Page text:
Eulogy for Deng Gives World A Glimpse of China's Future
President Jiang seeks to consolidate power in Army, party, and state
BEIJING — As Chinese President Jiang Zemin delivered the official eulogy yesterday for Deng Xiaoping, the words and funeral dirge were broadcast from Beijing to the farthest corners of China.
The speech may be one of the most important of Mr. Jiang's life. It could be a prologue to Jiang becoming the third "helmsman" of Communist-run China - or a swan song to his own political career.
Jiang's speech, and the lineup of leaders included in the official funeral committee, gave the world its first glimpse of post-Deng China.
Standing before a banner reading "Comrade Deng Xiaoping is Eternal" and a blown-up photograph of the man who ruled China for two decades, Jiang sobbed as he reviewed Deng's legacy. Although he was the only speaker, he was surrounded by the six other members of the party's ruling standing committee, not only fellow rulers but also potential contenders for power.
"Jiang, whose stature pales in comparison with Deng, has got to be worried," said a lecturer at a Chinese university. "There are plenty of other senior leaders who are saying, 'Why shouldn't I be the head of the party or the Army.'"
Jiang praised Deng as "a great proletarian revolutionary, statesman, military strategist, and diplomat."
"Because Jiang seeks to become the first leader of the People's Republic of China who did not rise to power as a revolutionary guerrilla, he must try to take on as many of Deng's other mantles as possible," says a government worker in Beijing.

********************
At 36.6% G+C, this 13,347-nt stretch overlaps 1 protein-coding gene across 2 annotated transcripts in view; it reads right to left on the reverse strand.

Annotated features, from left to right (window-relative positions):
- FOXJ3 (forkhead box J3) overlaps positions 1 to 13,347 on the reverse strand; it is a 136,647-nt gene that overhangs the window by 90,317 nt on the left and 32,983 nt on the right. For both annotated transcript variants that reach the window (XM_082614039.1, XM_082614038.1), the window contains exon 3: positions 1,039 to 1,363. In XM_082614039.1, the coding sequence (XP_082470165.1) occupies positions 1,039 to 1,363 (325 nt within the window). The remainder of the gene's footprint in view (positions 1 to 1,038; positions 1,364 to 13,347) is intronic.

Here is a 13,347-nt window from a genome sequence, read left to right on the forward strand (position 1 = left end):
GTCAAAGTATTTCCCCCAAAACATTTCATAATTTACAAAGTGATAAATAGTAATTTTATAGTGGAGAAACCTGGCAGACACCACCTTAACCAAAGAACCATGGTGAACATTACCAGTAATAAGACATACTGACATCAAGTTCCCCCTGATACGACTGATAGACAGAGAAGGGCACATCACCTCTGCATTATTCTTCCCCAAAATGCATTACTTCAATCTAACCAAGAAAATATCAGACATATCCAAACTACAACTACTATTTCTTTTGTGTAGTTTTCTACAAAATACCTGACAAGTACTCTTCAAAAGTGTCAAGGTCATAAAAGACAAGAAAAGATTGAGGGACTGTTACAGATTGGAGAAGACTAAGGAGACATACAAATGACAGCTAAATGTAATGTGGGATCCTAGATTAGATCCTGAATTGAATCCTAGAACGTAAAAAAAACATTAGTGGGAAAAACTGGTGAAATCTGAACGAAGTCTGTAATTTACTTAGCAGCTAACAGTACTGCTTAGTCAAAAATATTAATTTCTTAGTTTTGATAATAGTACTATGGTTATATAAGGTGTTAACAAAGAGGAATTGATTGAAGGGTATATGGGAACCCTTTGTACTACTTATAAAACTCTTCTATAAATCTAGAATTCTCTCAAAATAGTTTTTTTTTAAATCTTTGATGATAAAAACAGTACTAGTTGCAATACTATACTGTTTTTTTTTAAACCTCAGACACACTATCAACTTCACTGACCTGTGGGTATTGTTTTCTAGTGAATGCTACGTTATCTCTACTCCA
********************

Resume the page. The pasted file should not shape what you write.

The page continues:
Jiang studied at Qinghua University in Beijing, and in the 1950s worked in the Soviet Union. He is a technocrat who rose to power based on his ability to build coalitions and achieve pragmatic results rather than survive the sometimes violent ideological conflicts that produced the previous generation of rulers.
Jiang used the speech to outline both Deng's past and his own vision of China's future as its Communist founders fade into history. He said the theory of "market socialism" was Deng's "most precious legacy" and vowed to continue the policy of opening to the world.
One day after meeting with US Secretary of State Madeleine Albright, Jiang said that China must "absorb and draw on ... advanced civilization created by all countries in the world, including developed capitalist countries." Yet he also promised to protect the party's rule and strengthen the 3-million-strong Army.
Deng's cremated remains, draped by the party's red hammer-and-sickle flag, seemed dwarfed inside the massive Great Hall of the People. But Jiang in turn appeared to struggle to lay claim to the formal trappings of power held by Deng, a founder of both the party and modern China.
While Deng ruled China's Army, party, and state, "Jiang must try to hold his balance atop the three-sided pyramid of power by forming alliances," says a Chinese scholar here.
Unlike Deng, whose Army career spanned six decades, Jiang has no military experience. His fate has been intertwined with that of the military since the spring of 1989, when Deng plucked him from relative obscurity just days after martial law was slapped on Beijing to stop massive student-led protests.
Deng stripped general secretary Zhao Ziyang of power for opposing the use of troops to quash the demonstrations, and quickly bestowed the post on Jiang.
In a speech Deng made days before the Army's march on Tiananmen, he called on the "new leading group" to "unite closely around Comrade Jiang Zemin."
In the talk, which Deng called his "political testament," he warned that the breaking up of the party into factions could spell the end of Communist Party rule.
The warning undoubtedly worries Jiang. He has already come under pressure from party leftists who oppose capitalism and from liberals who want to refer to demonstrators killed in 1989 as "martyrs for democracy" rather than "counterrevolutionaries."
Deng also forecast that the people would be ruthless in judging the new leadership that Jiang headed following 1989. "The people will judge you on the basis of the impression you make," Deng said. "If they feel that the leadership is ... mediocre and that it does not represent the future of China, there will be more disturbances and never any peace."